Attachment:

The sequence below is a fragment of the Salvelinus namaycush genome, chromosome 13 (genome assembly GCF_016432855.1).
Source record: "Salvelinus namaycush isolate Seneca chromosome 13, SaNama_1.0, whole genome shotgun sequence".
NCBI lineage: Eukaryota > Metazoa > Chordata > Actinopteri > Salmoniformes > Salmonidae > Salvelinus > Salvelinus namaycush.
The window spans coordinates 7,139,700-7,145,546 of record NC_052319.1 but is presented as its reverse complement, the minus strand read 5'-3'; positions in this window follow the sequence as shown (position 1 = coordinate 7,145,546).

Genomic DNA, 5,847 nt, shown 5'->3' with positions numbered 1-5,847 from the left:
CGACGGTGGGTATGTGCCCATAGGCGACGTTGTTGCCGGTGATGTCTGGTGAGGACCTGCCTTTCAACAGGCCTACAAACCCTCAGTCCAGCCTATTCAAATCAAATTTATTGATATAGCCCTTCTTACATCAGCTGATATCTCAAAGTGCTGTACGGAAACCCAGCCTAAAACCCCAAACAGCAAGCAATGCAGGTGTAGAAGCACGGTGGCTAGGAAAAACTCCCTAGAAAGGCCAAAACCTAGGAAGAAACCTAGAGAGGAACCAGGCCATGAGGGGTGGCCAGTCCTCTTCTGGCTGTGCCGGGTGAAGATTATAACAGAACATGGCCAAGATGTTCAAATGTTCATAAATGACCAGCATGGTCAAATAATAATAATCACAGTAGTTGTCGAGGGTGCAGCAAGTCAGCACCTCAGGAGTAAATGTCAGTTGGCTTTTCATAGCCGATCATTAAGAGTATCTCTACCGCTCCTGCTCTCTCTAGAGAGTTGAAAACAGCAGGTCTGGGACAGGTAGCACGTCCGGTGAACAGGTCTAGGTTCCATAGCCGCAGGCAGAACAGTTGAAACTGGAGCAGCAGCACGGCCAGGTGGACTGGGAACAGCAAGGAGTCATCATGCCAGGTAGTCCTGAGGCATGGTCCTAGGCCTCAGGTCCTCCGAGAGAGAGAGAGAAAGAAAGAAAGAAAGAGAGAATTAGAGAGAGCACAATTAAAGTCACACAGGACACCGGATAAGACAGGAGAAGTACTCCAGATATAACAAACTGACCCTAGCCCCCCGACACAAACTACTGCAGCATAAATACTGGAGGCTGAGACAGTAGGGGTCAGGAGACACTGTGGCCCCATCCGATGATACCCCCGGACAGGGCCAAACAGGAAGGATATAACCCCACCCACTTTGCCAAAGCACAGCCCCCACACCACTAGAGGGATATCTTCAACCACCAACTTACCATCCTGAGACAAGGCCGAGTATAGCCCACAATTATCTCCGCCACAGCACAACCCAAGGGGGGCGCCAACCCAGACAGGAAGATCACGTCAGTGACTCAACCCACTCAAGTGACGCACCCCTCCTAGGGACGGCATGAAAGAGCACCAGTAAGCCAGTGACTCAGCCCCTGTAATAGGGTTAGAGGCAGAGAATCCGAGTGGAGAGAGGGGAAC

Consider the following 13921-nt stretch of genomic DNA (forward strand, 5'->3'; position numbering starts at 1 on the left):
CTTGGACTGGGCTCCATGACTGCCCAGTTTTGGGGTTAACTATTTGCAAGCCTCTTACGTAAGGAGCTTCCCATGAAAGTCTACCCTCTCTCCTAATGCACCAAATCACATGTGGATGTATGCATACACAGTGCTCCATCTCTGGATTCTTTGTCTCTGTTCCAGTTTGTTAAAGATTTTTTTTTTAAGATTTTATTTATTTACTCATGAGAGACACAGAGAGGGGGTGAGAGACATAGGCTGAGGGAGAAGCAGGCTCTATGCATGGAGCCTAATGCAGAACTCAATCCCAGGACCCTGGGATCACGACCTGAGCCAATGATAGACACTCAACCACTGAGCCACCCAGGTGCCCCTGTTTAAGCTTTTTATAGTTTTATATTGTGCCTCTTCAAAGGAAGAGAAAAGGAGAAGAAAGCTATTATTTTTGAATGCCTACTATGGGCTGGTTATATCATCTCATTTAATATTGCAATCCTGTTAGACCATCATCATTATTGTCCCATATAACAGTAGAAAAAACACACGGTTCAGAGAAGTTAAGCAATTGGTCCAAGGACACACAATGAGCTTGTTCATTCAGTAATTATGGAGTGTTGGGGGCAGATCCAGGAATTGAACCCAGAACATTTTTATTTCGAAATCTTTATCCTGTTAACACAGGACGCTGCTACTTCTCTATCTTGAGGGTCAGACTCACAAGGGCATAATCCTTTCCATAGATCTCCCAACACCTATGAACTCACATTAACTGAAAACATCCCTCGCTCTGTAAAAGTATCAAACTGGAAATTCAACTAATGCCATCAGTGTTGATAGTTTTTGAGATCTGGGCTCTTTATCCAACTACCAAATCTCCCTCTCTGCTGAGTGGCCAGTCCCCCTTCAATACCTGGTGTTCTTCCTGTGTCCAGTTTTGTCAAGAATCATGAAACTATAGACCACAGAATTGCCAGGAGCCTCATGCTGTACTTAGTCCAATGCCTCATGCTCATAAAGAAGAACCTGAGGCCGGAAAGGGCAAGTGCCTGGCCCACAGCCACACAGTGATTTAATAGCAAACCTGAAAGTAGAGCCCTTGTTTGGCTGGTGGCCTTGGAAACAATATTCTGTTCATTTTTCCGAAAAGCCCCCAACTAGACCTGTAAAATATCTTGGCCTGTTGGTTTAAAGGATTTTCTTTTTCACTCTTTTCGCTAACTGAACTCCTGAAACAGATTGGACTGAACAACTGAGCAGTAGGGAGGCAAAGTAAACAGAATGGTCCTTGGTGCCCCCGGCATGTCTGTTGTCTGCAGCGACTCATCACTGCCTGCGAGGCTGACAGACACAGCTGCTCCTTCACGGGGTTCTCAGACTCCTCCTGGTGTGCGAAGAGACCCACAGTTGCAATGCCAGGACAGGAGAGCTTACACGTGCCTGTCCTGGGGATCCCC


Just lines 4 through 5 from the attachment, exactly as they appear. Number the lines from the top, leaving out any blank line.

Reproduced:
The window spans coordinates 7,139,700-7,145,546 of record NC_052319.1 but is presented as its reverse complement, the minus strand read 5'-3'; positions in this window follow the sequence as shown (position 1 = coordinate 7,145,546).

Genomic DNA, 5,847 nt, shown 5'->3' with positions numbered 1-5,847 from the left: